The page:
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Safeties jockey

10-5-01, 7:25 a.m.


The Bengals may be without backup free safety Darryl Williams again Sunday against the Steelers.

Williams, who missed his first game as a Bengal in six seasons last Sunday in San Diego with a mid-foot sprain, had been upgraded to probable. But now he's questionable after experiencing some pain during Thursday's practice.

Meanwhile, another durable veteran safety the Bengals know well gets to start against them Sunday. Myron Bell, who started 17 games for Cincinnati in 1998 and 1999, gets the nod for the Steelers in place of the injured Lee Flowers.

Bell, a fifth-round pick of the Steelers in 1994, has never missed a game because of injury. In 1998, the Bengals gave him his one start of the season against his old team in Cincinnati's 25-20 win and he had four tackles.

BRAHAM RETURNS: Center Rich Braham returned to practice Thursday with his herniated neck disc amid much media fanfare and ribbing from his line mates.

"Hey Braham, do you know the plays?" asked left guard Matt O'Dwyer.

But Braham, who missed Wednesday's practice because of a doctor's visit in

Cleveland, shrugged at all the attention.

"I feel confident in what they told me and they explained it to me," Braham said. "As a player, you know the difference between numbness and continuing sensations compared to muscles hurting."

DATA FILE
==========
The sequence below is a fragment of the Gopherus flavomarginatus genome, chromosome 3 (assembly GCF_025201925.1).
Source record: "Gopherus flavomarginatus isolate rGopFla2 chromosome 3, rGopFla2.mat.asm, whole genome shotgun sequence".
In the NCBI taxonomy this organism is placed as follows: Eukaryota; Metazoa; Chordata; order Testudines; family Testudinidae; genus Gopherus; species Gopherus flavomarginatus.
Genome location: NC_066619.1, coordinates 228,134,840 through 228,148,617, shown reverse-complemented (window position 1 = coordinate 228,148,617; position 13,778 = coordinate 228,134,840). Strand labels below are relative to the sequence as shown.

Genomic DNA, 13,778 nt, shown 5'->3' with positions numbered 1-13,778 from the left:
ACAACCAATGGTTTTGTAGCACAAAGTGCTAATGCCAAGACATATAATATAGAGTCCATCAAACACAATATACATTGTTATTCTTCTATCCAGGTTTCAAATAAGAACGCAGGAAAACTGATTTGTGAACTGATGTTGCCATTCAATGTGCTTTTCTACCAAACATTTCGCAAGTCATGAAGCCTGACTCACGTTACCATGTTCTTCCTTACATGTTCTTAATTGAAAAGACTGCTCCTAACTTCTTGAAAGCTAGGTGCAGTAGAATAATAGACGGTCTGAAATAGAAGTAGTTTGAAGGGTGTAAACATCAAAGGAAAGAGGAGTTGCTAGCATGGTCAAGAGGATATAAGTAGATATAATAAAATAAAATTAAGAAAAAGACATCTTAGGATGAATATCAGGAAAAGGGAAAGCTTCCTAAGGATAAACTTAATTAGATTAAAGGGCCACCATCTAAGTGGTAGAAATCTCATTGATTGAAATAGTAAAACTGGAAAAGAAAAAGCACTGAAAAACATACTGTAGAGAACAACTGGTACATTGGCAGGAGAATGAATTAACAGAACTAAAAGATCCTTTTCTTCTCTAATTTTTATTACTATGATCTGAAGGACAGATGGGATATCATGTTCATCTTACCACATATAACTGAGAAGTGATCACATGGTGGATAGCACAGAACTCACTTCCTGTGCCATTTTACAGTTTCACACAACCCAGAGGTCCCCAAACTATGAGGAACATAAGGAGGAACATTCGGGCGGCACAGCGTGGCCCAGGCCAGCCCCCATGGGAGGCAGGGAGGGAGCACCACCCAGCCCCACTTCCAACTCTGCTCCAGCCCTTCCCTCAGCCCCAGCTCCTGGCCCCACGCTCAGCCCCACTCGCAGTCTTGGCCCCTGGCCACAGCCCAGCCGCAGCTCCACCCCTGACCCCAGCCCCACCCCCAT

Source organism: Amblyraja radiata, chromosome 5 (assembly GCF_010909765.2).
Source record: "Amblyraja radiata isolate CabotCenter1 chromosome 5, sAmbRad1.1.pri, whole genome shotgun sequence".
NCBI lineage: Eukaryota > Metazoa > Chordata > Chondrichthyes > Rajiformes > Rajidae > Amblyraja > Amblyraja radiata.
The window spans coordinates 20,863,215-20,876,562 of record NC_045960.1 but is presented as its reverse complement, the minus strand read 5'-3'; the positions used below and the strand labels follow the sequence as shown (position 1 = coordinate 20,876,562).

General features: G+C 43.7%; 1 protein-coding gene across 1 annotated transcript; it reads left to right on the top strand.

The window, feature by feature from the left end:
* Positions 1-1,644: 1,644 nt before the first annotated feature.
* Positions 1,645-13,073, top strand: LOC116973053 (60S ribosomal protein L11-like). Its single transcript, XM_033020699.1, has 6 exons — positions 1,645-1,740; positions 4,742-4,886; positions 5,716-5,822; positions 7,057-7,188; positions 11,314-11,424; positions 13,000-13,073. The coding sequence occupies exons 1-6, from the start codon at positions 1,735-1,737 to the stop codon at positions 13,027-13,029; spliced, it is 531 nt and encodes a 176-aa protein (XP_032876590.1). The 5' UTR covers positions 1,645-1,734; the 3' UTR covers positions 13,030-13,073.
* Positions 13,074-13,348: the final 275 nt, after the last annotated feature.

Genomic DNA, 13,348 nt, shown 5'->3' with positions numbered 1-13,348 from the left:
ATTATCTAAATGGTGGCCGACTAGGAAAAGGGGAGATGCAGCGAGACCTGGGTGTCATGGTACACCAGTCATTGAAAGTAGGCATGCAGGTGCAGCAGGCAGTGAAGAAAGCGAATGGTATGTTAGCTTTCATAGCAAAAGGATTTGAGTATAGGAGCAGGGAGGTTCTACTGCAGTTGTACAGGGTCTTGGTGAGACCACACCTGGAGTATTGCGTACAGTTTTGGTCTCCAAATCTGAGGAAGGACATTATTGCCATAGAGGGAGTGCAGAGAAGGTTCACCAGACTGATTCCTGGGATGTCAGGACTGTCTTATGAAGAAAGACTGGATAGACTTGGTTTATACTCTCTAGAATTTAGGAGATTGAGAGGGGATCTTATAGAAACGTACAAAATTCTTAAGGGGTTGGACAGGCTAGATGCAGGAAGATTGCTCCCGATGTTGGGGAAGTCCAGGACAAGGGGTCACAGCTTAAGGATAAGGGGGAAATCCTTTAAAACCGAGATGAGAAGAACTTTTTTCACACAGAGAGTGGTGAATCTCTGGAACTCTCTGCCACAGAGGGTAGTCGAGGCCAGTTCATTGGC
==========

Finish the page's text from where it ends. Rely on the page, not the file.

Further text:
It was business as usual for Braham, although he did take some extra regular snaps and shot-gun snaps during Thursday's seven-on-seven drill to get used to his new protective neck collar on his shoulder pads.

"As long as I can move my head so I can see the safeties," Braham said of his pre-snap reads at the line of scrimmage. "This year it's more of a load on the quarterback (to identify defenses). It used to be more of a load on the center."

That's why Braham got his neck checked in the first place on Monday after the Chargers game. He hurt the neck three weeks before in the opener and although he could play, his neck was stiff and he had to turn his shoulders to check out the defense.

Which is why he was so surprised when he sat down Monday at his first doctor's appointment and realized he was sketching out surgery that would end his season.

"I'm there saying, 'Easy, slow down,'" said Braham, who has played with more pain in his knees down through the years.

Because the bulging disc is low in his neck, near the base, and because he has no symptoms of tingling or numbness, Braham has been told he stands as much chance of getting paralyzed as anyone else on the field Sunday.

"I just have to do what I have to do," Braham said. "I've got confidence. Actually, I thought I'd have more trouble snapping (in the shotgun), but it was fine."

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